Dulling Time

by Matt Rickard

He dabbed his finger in holy water and signed the cross in the name of God the Father, God the Son, and God the Holy Spirit. It really didn�t remind him of his baptism. He didn�t really remember his baptism at all.

Rain violently kissed his cheeks as he left the church.  It was freezing rain.  His pale skin turned a shade of pink that was fit for the end of Lent.  But everything else was gray on the Saturday before Advent.  Streetlights hung from nothing.  Cars drove on the sky.  Birds flew south in the sidewalk.  Without looking up, he pushed the cold metal button in hopes of getting a light.  It was already green.  He walked home purposelessly.  

The icy boulevard proved exceedingly challenging; he slipped and stumbled to his apartment building.  Habitually up the steps, routinely through the revolving door, familiarly up the elevator.  Then left, then left again, and finally through his door.  He unbuttoned his trench coat and tossed it on the couch.  He also removed his cap and loosened his tie.  He returned his brother�s phone call�something he�d been meaning to do for days.  He laid down on the sofa and searched fruitlessly for the remote control.  Tired from morning mass, he quickly gave up and supinely gazed out his fourth story window.  On the sill was a picture of a young man and woman, dressed formally, with pearly white smiles draping their faces.  Dark gray skies and turned-off lights made the room as dark as pitch.  He dozed off quietly.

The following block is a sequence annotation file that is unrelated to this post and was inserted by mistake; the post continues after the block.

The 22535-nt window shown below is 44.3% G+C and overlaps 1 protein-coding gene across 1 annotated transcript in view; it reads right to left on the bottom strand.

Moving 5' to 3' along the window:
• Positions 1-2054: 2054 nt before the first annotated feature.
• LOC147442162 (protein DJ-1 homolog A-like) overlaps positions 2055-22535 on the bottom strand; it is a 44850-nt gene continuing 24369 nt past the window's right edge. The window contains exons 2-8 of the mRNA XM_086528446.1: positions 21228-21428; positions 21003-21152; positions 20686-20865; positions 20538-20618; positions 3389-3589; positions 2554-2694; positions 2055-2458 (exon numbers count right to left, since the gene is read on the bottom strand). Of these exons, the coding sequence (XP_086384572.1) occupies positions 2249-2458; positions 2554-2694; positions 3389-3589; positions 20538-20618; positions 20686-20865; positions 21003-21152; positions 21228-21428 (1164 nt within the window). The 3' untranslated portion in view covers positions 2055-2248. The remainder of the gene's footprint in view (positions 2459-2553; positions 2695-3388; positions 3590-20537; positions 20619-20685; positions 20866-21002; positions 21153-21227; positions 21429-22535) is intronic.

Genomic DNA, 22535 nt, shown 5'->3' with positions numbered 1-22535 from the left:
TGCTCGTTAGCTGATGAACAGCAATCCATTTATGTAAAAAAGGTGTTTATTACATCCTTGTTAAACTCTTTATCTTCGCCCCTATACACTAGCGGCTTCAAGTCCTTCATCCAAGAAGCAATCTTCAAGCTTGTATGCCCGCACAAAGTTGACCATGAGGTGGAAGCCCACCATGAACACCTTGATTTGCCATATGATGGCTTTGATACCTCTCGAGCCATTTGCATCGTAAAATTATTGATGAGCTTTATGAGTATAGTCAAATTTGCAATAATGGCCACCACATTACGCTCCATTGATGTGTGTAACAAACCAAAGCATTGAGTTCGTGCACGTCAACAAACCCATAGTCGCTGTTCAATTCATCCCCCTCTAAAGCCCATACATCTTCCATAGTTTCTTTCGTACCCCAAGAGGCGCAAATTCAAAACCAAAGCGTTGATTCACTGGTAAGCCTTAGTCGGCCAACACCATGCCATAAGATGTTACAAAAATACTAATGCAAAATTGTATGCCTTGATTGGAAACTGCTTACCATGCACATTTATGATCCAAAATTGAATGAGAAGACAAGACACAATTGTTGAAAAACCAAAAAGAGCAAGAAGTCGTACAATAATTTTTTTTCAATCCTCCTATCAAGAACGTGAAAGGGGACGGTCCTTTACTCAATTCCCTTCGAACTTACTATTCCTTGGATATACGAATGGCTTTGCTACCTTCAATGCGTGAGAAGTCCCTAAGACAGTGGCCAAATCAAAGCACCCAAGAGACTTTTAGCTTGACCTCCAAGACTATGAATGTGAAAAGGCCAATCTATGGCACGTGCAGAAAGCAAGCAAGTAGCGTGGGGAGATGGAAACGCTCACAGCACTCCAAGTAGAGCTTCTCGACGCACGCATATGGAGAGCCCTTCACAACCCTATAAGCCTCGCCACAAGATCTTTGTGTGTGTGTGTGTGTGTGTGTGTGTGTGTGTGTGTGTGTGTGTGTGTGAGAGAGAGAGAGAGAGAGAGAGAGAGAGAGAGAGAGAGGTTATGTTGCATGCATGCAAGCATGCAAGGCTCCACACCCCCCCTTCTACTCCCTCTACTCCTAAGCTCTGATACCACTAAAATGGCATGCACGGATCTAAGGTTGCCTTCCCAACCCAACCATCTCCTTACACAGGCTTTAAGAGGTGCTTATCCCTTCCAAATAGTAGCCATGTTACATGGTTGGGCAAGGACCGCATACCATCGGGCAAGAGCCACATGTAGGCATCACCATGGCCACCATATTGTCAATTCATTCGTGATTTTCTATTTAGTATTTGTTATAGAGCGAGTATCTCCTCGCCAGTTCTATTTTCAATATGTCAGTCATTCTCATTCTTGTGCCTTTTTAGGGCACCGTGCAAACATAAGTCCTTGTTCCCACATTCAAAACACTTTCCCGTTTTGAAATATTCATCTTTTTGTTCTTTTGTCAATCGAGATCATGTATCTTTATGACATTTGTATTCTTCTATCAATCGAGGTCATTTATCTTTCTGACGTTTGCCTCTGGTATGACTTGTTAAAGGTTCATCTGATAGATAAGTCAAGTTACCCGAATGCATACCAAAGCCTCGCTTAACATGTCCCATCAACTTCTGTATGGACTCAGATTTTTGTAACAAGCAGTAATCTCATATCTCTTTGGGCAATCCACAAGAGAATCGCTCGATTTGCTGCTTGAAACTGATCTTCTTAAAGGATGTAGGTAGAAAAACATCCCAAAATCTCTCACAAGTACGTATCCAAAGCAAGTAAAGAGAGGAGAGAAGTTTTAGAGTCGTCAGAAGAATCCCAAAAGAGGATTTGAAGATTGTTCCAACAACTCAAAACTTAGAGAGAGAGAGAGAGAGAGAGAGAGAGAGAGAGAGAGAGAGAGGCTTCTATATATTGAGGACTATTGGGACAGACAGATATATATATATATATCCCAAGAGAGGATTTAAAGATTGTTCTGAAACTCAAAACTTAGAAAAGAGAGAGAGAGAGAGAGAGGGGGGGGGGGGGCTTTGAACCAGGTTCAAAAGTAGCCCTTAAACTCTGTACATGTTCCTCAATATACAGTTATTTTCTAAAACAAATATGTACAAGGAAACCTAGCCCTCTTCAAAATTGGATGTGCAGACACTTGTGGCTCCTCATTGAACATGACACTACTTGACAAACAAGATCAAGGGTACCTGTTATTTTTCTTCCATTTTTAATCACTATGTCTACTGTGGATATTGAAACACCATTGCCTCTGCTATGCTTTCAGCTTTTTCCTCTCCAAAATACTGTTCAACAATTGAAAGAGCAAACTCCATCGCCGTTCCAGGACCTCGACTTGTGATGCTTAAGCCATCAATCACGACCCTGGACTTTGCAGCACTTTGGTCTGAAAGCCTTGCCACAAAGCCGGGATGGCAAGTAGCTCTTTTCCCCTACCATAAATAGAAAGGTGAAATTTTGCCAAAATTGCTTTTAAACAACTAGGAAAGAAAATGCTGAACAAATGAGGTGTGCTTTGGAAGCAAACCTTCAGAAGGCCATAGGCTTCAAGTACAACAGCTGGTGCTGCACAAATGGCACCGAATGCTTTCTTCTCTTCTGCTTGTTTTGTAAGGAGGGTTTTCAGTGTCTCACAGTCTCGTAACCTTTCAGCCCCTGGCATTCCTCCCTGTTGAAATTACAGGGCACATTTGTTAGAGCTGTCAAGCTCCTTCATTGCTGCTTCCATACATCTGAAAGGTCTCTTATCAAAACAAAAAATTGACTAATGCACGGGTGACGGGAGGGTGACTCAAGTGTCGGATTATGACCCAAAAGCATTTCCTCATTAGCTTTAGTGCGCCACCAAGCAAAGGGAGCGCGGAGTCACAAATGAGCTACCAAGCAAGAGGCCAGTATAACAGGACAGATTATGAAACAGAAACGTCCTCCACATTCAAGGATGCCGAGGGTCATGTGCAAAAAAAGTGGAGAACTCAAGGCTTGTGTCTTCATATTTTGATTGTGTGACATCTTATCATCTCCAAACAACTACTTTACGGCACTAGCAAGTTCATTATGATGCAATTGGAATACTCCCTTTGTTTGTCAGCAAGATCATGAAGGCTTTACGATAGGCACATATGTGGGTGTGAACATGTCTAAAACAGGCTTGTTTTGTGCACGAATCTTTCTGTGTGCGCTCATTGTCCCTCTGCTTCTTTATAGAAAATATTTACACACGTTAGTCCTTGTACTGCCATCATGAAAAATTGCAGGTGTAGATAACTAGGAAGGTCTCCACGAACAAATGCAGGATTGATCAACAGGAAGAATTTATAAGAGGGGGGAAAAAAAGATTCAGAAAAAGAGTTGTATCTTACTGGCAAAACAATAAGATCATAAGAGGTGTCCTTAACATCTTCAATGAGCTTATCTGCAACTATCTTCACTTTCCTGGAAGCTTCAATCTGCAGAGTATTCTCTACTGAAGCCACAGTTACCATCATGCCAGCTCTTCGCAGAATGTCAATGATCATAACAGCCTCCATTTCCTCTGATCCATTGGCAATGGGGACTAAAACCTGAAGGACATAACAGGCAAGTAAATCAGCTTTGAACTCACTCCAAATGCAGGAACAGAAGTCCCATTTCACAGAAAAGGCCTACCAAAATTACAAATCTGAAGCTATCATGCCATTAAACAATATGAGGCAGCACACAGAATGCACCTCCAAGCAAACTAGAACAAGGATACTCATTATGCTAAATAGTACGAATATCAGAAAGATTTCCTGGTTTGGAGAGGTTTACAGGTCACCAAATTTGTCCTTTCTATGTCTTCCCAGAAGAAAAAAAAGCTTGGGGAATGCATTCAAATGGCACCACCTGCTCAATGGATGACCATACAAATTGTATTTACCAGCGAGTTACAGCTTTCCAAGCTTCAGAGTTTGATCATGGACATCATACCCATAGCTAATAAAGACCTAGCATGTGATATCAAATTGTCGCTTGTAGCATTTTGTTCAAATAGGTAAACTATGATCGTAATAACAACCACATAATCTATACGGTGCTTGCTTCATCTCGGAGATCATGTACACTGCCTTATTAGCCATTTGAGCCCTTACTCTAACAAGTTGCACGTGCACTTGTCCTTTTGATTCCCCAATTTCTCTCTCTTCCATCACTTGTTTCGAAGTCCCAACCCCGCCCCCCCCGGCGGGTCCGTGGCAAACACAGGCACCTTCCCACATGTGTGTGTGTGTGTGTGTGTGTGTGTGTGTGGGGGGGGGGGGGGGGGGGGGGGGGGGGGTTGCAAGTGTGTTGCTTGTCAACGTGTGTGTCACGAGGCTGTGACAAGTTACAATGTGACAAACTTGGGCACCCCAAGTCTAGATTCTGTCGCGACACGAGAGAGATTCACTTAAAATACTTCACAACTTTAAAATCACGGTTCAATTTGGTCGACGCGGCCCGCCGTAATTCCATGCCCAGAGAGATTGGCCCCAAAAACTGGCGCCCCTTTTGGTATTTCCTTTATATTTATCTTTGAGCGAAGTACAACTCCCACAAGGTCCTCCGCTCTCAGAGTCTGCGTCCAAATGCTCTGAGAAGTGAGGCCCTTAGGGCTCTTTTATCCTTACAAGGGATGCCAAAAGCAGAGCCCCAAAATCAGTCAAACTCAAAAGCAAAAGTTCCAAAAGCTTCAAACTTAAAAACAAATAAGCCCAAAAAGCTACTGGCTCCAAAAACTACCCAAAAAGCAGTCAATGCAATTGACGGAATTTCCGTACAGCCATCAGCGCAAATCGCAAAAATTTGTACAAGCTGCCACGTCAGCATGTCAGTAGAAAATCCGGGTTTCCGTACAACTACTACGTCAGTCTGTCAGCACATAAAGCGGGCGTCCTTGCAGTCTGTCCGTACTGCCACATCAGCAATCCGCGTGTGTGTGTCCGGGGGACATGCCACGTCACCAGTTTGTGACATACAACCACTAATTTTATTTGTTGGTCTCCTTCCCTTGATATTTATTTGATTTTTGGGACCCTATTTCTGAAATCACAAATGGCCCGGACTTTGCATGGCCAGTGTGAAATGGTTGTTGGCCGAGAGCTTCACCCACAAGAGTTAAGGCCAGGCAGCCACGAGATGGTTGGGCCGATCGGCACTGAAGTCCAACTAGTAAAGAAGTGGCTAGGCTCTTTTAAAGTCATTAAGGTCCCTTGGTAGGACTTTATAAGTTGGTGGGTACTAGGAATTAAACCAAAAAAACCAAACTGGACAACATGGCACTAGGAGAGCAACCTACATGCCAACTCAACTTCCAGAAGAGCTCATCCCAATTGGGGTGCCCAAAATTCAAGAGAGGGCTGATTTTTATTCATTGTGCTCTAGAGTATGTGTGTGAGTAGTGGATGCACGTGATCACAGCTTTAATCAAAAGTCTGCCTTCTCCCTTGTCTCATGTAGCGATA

He awoke slowly, late in the afternoon, to find the room exactly as he last remembered it.  He removed his tie and unbuttoned his shirt.  He hadn�t even bothered to take off his shoes since arriving home.  They were wet.  And so was the floor.    

He walked over to the window to see if it had rained, and the rod-iron chairs on the balcony were coated with icicles.  The transparent daggers hung from the rusty metal like stalactite in a cave.  They suddenly appeared irrationally threatening, and so he quickly dodged their image, looking down at his wedding picture on the sill.    


The phone rang.  It was his wife.  

�I�m going to come home before dinner instead of meeting you at the restaurant,� she informed him.  

�Okay,� he responded automatically.  

�I�ll see you in about an hour and a half.  Okay?  Will you confirm our reservations?  I don�t want to have another forty-five minute wait only to sit at the bar.�  

�Sure.  See you later.�  

�Love you too.�  

He clicked the dial-tone button on the phone but could not remember the restaurant�s number.  On the refrigerator he saw a post-it note with dates and times and places and numbers.  None of them meant anything to him.  He opened it and made himself something to eat.